Among the most prominent pacifists was civil rights activist Martin Luther King Jr (1929-1968), who was a strong critic of war - and more specifically - the Vietnam War (1954-1975). He claimed that the US government was involved in the conflict because it was trying to colonize Vietnam, not to free it from Vietcong. King also argued that the war was taking far too much money and resources which could in fact be directed to social welfare. During the 1960s, which was the height of the civil rights campaign, the hippie movement focused on world peace and harmony. The term "hippie" was coined by San Francisco writer Michael Fallon in 1965 in an article entitled A New Haven for Beatniks.

A number of international pacifist organizations promote peace around the world. The largest of them, Greenpeace, with offices in over 40 countries, combines purely political pacifism, such as the problem of nuclear energy use in relation to issues on environment conservation. Officially, the main role of a global peacekeeper has been taken up by the United Nations (UN). More than 120,000 people occupy positions connected to UN peacekeeping missions and all UN Member States are invited to contribute troops. The majority of UN "blue helmets" come from South Asia and Africa. In 2010, the top five troop contributing countries were Bangladesh, Pakistan, India, Nigeria and Egypt. UN peacekeepers have been deployed in countries where there is either civil war or international conflicts. They have played a significant role in Middle East and Balkan conflicts and in African civil wars. In 2011, there were 16 UN peacekeeping missions in action.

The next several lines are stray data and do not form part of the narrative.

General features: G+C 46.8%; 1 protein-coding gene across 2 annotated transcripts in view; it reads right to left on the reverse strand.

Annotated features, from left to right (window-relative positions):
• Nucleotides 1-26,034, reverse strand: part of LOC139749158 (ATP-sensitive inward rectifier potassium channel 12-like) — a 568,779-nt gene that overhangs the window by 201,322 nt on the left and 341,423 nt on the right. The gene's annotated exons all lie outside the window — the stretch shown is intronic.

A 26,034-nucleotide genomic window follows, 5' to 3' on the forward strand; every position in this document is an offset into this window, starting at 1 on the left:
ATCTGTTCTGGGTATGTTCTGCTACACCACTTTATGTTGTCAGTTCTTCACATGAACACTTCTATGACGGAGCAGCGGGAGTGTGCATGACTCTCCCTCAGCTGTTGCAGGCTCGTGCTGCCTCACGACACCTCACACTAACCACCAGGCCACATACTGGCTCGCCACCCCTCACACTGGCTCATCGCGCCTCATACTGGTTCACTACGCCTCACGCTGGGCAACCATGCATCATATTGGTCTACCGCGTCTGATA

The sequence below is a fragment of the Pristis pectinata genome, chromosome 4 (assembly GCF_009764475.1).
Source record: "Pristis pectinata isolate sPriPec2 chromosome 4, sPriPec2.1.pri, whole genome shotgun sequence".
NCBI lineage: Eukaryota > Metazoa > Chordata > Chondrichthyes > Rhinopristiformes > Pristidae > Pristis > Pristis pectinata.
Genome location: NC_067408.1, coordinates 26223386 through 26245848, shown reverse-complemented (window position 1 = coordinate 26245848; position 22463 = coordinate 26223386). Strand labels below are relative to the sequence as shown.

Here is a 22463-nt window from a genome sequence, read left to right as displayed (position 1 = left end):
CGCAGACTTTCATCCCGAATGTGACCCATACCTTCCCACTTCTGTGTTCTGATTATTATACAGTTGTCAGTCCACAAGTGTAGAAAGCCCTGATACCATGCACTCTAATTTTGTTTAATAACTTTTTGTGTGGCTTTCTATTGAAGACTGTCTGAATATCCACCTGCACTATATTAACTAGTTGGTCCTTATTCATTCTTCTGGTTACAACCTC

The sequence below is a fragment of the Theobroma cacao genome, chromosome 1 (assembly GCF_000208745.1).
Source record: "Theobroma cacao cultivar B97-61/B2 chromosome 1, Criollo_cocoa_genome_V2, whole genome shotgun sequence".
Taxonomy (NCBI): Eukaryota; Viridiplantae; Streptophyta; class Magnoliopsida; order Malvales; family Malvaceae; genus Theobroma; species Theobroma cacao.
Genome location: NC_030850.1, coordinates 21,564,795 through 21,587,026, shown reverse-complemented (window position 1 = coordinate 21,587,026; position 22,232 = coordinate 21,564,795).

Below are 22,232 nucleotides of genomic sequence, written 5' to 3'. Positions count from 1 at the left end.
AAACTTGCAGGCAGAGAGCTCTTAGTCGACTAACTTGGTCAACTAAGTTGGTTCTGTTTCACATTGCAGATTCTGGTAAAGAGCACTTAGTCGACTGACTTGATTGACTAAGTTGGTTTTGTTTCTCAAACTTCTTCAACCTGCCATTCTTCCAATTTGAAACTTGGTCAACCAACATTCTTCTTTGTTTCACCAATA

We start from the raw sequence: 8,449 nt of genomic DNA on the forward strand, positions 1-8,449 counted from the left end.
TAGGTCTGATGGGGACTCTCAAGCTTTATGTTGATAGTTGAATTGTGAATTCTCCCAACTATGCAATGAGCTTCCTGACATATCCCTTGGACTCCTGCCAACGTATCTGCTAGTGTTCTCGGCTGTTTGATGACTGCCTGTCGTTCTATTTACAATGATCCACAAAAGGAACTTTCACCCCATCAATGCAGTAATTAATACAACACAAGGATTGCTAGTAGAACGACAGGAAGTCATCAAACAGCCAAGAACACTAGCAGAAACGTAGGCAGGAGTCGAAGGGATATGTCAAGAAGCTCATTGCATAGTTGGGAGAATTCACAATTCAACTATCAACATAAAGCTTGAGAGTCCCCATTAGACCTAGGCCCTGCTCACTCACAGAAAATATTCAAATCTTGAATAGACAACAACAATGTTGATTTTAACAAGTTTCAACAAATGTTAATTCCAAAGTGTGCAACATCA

Most of the world's religions are markedly pacifist and promote notions such as love and forgiveness. For example, Judaism predicts that the Messiah will bring everlasting peace and prosperity, while Buddhists believe that peace comes from within and world peace will reign when all people clear their minds of evil thoughts and intentions. In Christianity, peace, love and forgiveness are the basic principles and faithful Christians are expected to do no harm. One of the most famous sayings in Hinduism translates as "The World is One Family." The word Islam derives from the Arab word salaam, which means peace.